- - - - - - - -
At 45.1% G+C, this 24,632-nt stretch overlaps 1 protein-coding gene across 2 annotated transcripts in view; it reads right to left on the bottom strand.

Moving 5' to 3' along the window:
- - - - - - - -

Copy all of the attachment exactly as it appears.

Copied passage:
At 45.1% G+C, this 24,632-nt stretch overlaps 1 protein-coding gene across 2 annotated transcripts in view; it reads right to left on the bottom strand.

Moving 5' to 3' along the window: